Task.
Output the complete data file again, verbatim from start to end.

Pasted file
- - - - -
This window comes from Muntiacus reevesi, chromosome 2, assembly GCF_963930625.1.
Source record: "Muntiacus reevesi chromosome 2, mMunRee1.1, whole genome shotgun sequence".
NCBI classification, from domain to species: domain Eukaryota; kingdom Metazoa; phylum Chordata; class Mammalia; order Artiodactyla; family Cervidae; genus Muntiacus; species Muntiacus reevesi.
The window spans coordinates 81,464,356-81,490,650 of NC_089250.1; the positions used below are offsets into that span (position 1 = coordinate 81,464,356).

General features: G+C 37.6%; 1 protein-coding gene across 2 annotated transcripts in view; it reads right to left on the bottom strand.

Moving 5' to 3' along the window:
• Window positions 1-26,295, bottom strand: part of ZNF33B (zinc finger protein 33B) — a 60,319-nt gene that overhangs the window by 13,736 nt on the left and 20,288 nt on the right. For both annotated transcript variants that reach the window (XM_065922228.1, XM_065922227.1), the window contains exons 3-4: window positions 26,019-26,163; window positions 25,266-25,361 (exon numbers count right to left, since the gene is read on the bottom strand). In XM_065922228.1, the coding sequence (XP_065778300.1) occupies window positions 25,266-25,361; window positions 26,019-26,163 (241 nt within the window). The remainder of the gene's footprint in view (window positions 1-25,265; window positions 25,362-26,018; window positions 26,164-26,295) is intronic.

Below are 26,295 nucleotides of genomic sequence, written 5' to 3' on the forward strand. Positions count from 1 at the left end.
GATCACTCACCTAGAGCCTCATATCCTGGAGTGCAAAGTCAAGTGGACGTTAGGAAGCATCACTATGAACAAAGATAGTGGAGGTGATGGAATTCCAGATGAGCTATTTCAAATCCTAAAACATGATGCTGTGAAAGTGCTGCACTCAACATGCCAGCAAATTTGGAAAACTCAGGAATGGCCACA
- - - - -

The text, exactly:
This window comes from Muntiacus reevesi, chromosome 2, assembly GCF_963930625.1.
Source record: "Muntiacus reevesi chromosome 2, mMunRee1.1, whole genome shotgun sequence".
NCBI classification, from domain to species: domain Eukaryota; kingdom Metazoa; phylum Chordata; class Mammalia; order Artiodactyla; family Cervidae; genus Muntiacus; species Muntiacus reevesi.
The window spans coordinates 81,464,356-81,490,650 of NC_089250.1; the positions used below are offsets into that span (position 1 = coordinate 81,464,356).

General features: G+C 37.6%; 1 protein-coding gene across 2 annotated transcripts in view; it reads right to left on the bottom strand.

Moving 5' to 3' along the window:
• Window positions 1-26,295, bottom strand: part of ZNF33B (zinc finger protein 33B) — a 60,319-nt gene that overhangs the window by 13,736 nt on the left and 20,288 nt on the right. For both annotated transcript variants that reach the window (XM_065922228.1, XM_065922227.1), the window contains exons 3-4: window positions 26,019-26,163; window positions 25,266-25,361 (exon numbers count right to left, since the gene is read on the bottom strand). In XM_065922228.1, the coding sequence (XP_065778300.1) occupies window positions 25,266-25,361; window positions 26,019-26,163 (241 nt within the window). The remainder of the gene's footprint in view (window positions 1-25,265; window positions 25,362-26,018; window positions 26,164-26,295) is intronic.

Below are 26,295 nucleotides of genomic sequence, written 5' to 3' on the forward strand. Positions count from 1 at the left end.
GATCACTCACCTAGAGCCTCATATCCTGGAGTGCAAAGTCAAGTGGACGTTAGGAAGCATCACTATGAACAAAGATAGTGGAGGTGATGGAATTCCAGATGAGCTATTTCAAATCCTAAAACATGATGCTGTGAAAGTGCTGCACTCAACATGCCAGCAAATTTGGAAAACTCAGGAATGGCCACA